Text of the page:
The Dogs of War

Cry 'Havoc!' and let slip...

Thriller Action Adventure
118 min     5.695     1980     United Kingdom


Mercenary James Shannon, on a reconnaissance job to the African nation of Zangaro, is tortured and deported. He returns to lead a coup.


tmdb28039023 wrote:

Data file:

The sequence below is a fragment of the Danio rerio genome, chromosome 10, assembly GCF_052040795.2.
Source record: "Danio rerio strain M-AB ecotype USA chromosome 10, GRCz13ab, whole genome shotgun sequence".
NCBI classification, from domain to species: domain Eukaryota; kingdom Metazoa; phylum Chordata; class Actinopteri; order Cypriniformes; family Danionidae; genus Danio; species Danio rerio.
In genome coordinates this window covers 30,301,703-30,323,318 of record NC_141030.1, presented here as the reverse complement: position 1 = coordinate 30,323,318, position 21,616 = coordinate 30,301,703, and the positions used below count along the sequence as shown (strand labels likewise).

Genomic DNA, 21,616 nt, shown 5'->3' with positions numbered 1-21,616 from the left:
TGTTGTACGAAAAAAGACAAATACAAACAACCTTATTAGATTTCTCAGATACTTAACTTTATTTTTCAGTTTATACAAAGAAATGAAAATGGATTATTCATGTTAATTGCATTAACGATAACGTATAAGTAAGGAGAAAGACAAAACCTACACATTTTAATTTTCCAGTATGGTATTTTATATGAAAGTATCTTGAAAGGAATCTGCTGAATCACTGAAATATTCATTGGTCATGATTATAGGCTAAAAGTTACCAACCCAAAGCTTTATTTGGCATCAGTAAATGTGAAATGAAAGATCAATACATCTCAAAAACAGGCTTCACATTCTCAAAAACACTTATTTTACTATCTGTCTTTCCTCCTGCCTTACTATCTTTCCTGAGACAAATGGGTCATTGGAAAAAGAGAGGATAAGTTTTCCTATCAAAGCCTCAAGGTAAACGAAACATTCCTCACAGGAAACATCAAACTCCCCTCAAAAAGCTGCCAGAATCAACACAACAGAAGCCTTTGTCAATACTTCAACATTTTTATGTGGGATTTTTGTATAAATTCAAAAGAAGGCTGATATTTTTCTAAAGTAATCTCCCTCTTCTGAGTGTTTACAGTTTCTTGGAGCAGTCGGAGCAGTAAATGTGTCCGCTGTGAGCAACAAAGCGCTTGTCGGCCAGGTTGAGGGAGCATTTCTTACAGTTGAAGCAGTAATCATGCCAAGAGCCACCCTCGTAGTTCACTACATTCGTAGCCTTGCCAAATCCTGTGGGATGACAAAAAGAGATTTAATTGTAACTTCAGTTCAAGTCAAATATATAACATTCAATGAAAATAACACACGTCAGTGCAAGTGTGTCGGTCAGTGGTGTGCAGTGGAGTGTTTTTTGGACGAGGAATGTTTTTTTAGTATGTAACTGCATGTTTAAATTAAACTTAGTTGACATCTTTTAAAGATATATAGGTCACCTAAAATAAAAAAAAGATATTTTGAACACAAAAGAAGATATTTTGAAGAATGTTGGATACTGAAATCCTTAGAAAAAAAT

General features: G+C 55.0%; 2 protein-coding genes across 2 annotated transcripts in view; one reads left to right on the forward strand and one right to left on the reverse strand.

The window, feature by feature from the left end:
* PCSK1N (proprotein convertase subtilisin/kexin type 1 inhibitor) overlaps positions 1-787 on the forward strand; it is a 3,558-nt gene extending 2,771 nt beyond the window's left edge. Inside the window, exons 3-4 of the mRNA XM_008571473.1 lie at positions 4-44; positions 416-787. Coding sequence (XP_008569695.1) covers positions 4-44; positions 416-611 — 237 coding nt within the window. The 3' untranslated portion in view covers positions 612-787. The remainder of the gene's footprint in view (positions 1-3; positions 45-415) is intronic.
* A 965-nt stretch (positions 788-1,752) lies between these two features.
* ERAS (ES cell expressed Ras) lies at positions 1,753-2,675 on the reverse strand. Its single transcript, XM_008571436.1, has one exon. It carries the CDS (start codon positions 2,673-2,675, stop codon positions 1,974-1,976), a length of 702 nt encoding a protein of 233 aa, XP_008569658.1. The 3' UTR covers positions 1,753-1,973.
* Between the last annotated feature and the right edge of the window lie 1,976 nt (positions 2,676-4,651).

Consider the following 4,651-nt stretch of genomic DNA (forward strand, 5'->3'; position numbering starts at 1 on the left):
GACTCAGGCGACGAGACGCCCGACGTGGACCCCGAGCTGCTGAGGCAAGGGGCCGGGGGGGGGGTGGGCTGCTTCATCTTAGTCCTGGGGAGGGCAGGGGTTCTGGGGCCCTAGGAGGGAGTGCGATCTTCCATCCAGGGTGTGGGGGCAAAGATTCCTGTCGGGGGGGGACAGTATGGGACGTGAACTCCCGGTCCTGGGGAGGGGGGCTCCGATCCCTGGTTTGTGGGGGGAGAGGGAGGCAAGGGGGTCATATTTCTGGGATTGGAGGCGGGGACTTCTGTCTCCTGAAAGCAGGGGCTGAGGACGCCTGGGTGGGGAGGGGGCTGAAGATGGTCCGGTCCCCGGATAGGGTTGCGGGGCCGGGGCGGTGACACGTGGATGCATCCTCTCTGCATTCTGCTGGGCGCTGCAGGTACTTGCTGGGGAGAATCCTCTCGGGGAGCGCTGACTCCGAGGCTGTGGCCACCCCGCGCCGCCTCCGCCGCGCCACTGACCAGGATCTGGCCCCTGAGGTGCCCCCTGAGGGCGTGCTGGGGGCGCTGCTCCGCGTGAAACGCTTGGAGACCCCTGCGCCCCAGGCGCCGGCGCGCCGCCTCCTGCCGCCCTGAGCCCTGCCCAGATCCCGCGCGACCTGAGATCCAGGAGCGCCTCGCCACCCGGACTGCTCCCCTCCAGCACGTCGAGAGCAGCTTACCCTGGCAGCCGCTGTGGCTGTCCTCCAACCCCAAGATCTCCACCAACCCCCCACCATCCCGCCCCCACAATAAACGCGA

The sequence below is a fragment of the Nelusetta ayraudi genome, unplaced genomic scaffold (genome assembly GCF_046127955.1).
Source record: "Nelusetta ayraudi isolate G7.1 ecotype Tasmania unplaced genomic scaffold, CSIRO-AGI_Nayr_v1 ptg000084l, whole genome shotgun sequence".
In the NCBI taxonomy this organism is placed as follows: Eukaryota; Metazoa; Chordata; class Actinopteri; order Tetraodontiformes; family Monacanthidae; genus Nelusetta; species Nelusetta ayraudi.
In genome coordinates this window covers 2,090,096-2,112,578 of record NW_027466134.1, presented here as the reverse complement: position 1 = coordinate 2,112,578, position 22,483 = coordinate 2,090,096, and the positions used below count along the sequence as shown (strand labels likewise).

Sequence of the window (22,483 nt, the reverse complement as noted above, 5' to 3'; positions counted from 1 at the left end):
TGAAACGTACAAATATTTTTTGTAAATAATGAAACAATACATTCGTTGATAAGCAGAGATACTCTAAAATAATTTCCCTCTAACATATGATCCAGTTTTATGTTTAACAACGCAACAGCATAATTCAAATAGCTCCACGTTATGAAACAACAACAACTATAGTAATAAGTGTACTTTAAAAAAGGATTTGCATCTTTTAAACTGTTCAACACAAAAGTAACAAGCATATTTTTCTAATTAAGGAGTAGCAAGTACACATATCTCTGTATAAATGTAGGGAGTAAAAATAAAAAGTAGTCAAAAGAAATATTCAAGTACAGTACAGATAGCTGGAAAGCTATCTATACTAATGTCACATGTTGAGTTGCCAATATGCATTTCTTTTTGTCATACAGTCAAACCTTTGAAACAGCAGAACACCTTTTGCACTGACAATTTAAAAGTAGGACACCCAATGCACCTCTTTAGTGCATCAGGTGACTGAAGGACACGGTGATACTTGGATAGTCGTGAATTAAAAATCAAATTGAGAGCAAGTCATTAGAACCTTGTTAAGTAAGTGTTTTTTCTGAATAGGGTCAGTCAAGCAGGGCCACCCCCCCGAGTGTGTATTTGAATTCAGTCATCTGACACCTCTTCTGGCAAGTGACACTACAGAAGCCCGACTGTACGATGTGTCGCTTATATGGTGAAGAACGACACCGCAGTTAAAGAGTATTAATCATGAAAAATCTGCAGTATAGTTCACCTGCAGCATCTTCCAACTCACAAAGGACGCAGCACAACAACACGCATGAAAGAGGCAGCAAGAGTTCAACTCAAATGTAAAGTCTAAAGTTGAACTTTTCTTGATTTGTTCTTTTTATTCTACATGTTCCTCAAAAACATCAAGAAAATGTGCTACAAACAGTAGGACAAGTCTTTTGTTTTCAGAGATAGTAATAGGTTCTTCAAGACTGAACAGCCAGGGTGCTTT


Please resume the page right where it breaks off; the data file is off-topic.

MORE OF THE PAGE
Zangaro, the fictional African country in The Dogs of War, is something like Zamunda's poor, small neighbor – especially small. North (Colin Blakely), a British documentarian, informs James Shannon (the invaluable Christopher Walken) that a week after taking office, President Kimba sent his opponents, Colonel Bobi (George Harris) and Dr. Okoye (Winston Ntshona), into exile and jail, respectively. When Shannon, a mercenary on a reconnaissance mission to determine the feasibility of a coup d'état, is arrested, what are the odds that he'll briefly find himself in the same cell as the good doctor? Apparently, as good as befriending one of Kimba's mistresses. Contrived coincidences aside, director John Irvin wisely favors, like the Frederick Forsyth novel upon which it is based, an 'ask questions first, shoot later' philosophy; as a result, a large portion of the 100-minute running time is devoted to the preparations and logistics of the coup — which itself is left for the film's climax (an approach reminiscent of that of The Dirty Dozen), and it's over before soon-to-be-ex-president Kimba knows what hit him. Shannon's personal life, or lack thereof, also receives a lot of attention, which helps explain his willing willingness to pursue this line of work in general, and to return to Zangaro following his traumatic first experience in the country. The reasons behind the coup, in contrast, are not explored as thoroughly; in a nutshell, Roy Endean (Hugh Millais), an English businessman, is interested in a recently discovered platinum deposit on Zangaro. Basically, the only difference between Kimba and Bobi is that, as the latter puts it, “He wants to be God, I want to be rich”; meanwhile, Endean explains that "The people I represent will not do business with a madman." Ergo, out with Kimba and in with Bobi — these plans, though, are subject to change, considering that Shannon may or may not have his own agenda. Ed O'Neill, in just his second film credit, has a pre-Married with Children cameo, and the ever-reliable Tom Berenger is Shannon's lieutenant, but The Dogs of War is, as it should be, Walken’s film through and through.